College of Business > News & Events > A Q&A with CEO Emilia DiMenco (BUS ’80, MBA ’83)
By Denise Mattson and Jaclyn Lansbery | Photo by Kathy Hillegonds /
January 23, 2018 /
Posted in: Alumni /
This academic year marks the 100th
anniversary of women enrolling at the Driehaus College of Business. To
commemorate this milestone, we cast a spotlight on successful alumnae who are
making meaningful contributions in the world of business and leading the way
for future graduates.
daughter of working-class immigrants, Emilia DiMenco knew she needed to work
hard to have a better life than her parents. She excelled in math and science
classes, worked her way through DePaul’s business school and eventually landed
a job in the management training program at Harris Bank (now BMO Harris).
DiMenco became the first woman senior vice president and later the executive
vice president in the corporate and commercial bank at BMO Harris. In this
Q&A, DiMenco talks about breaking glass ceilings and using her experience
to help other women do the same.
is the path you took to get where you are today, including what happened that
was planned and what was serendipitous?
What was planned,
coming from an immigrant, working class, bilingual family, was that I would get
a college degree to have a better life than my parents. Hard work and education
were considered the next step to a better life for me. Math and science were
subjects that I enjoyed and excelled in; however, I did not have interest in
the medical field, and engineering was not a field I really understood then. At
the time, the business world was opening up to women, and my interests and
capabilities aligned with finance.
Working my way
through school, I was employed at an investment bank and realized I did not
like what appeared to be client relationships that were transactional. So when
I graduated, I only interviewed at two major traditional banks. I received job
offers from both and accepted a position in the corporate banking management training
program at Harris Bank. I accepted the position because I connected with and liked
the people who interviewed me. It was one of the best decisions of my life. I
spent 30 wonderful years at Harris and became the first woman in the corporate
banking department to become a senior vice president and run the middle market,
asset-based lending and community banking support services banking groups. Four
years later, I became the first woman in the corporate banking department to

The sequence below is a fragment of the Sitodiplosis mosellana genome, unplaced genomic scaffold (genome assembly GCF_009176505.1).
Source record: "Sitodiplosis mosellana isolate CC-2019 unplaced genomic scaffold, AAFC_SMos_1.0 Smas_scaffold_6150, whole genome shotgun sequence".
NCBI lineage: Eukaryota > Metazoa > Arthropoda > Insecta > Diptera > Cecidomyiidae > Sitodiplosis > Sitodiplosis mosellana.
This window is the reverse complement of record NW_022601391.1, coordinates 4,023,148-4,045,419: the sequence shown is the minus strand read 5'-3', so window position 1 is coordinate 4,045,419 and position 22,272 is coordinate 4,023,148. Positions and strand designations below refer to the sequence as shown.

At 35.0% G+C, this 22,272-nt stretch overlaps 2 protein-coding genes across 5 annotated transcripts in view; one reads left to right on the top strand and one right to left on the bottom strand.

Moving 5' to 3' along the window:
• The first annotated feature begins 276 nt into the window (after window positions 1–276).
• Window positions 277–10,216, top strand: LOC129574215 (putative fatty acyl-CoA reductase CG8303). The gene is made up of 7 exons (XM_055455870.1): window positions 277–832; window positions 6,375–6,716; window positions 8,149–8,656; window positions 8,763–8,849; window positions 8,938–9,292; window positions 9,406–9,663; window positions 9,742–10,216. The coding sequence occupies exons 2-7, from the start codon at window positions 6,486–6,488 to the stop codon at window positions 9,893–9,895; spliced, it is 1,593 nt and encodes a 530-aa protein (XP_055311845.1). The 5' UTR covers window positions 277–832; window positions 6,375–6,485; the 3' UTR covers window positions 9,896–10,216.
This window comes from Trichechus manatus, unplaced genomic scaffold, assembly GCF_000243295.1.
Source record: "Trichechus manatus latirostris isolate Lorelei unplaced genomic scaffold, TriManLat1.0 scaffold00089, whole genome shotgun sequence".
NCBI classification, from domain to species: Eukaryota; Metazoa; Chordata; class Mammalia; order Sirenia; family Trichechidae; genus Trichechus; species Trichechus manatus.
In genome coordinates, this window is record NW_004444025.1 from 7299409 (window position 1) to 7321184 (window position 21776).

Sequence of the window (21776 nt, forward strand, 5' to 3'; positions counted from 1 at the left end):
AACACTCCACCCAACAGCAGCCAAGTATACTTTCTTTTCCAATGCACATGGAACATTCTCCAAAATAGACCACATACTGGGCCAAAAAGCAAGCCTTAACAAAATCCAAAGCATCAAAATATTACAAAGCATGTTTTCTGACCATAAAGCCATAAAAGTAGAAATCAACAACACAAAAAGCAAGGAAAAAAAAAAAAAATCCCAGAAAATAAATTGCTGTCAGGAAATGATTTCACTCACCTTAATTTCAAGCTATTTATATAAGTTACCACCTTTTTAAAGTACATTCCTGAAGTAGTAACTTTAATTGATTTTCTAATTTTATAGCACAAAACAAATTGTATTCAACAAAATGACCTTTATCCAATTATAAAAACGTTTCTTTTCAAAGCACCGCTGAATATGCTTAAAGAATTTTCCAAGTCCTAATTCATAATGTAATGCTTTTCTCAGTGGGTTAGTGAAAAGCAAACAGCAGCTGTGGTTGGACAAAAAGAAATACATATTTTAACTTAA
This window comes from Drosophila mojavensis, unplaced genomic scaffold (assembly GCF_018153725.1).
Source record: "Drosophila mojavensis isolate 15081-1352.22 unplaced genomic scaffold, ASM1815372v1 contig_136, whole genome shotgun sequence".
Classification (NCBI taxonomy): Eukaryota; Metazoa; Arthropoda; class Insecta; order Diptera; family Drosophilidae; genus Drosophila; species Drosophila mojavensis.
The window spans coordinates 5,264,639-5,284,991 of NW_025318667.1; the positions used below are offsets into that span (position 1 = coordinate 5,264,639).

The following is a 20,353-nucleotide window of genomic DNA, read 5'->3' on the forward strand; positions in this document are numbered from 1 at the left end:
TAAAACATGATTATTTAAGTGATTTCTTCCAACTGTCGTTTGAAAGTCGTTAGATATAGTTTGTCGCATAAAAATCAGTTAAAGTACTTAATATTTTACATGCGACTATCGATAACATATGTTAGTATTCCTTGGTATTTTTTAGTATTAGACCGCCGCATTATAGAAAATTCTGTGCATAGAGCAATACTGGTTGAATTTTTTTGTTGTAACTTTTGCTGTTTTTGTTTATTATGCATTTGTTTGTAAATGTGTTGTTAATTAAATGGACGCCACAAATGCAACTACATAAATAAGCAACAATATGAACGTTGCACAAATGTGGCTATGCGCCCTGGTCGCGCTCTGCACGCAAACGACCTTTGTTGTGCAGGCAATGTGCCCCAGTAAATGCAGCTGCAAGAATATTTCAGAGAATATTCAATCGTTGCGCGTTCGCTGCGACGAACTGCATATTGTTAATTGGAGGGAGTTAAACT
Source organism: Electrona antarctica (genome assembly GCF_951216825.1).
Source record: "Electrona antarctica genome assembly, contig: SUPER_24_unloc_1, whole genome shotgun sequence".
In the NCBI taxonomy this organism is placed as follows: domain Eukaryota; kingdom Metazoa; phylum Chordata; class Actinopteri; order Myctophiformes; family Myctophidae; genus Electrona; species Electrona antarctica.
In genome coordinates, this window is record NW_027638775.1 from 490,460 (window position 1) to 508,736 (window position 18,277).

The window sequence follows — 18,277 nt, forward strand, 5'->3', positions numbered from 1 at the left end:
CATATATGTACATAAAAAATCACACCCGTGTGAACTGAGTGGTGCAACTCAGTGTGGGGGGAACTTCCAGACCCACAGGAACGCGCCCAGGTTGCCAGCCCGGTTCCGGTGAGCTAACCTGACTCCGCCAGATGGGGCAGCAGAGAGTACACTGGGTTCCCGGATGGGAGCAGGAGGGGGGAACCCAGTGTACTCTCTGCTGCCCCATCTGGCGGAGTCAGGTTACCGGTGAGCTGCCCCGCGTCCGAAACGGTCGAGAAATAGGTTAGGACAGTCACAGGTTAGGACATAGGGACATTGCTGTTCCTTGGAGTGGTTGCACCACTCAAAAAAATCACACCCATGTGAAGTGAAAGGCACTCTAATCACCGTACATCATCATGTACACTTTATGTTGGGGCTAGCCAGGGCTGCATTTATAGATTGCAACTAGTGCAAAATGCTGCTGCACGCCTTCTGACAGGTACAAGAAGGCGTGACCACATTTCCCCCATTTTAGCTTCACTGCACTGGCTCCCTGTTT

become an executive vice president and ran the business banking and middle
market lines of business.
What was serendipitous
was that my personal advocacy for women and minorities as colleagues and
customers led to greater career/life focus and resulted in my leading the bank’s
diverse market strategies and holding board seats on the Bank’s Foundation and
Political Action Committee. It also led to board seats for leading women’s
organizations in Chicagoland, including the Women’s Business Development Center (WBDC). As my time at BMO Harris was coming to an end, the transition to providing
more support to the WBDC became a logical one for me. And, while it might seem serendipitous
that I lead this organization today—taking over from two founders, Hedy Ratner
and Carol Dougal—maybe it was always meant to be.
say women lead differently. How do you lead, and can you share an anecdote
about your leadership style?
The style that I have developed over the years is to be as informed as
possible by studying a problem or topic and discussing it with various
stakeholders to understand multiple points of views. After considering various
options, I discuss these possibilities with the impacted parties and come to a
conclusion. Bottom line: ideas and
solutions are discussed and socialized so the team is not surprised and has the
opportunity to ‘buy in’ to and, hopefully, feel part of the solution.
Do you have any advice for young women seeking
to get where you are now?
The business world has
changed considerably since I began my career, so doing everything I did most
likely no longer applies. What continues to apply is that knowledge is power;
hard work continues to matter to excel; and taking risks is required to get
ahead. Staying focused on possibilities
and solutions and pursuing them with courage no matter what profession you
choose is the advice I would give someone starting out.
Interested in developing your leadership? Learn more about majoring in business and graduate programs in business at DePaul.
Read more about DiMenco and other DePaul business alumnae in Business Exchange,
the alumni and friends magazine of the Driehaus College of Business.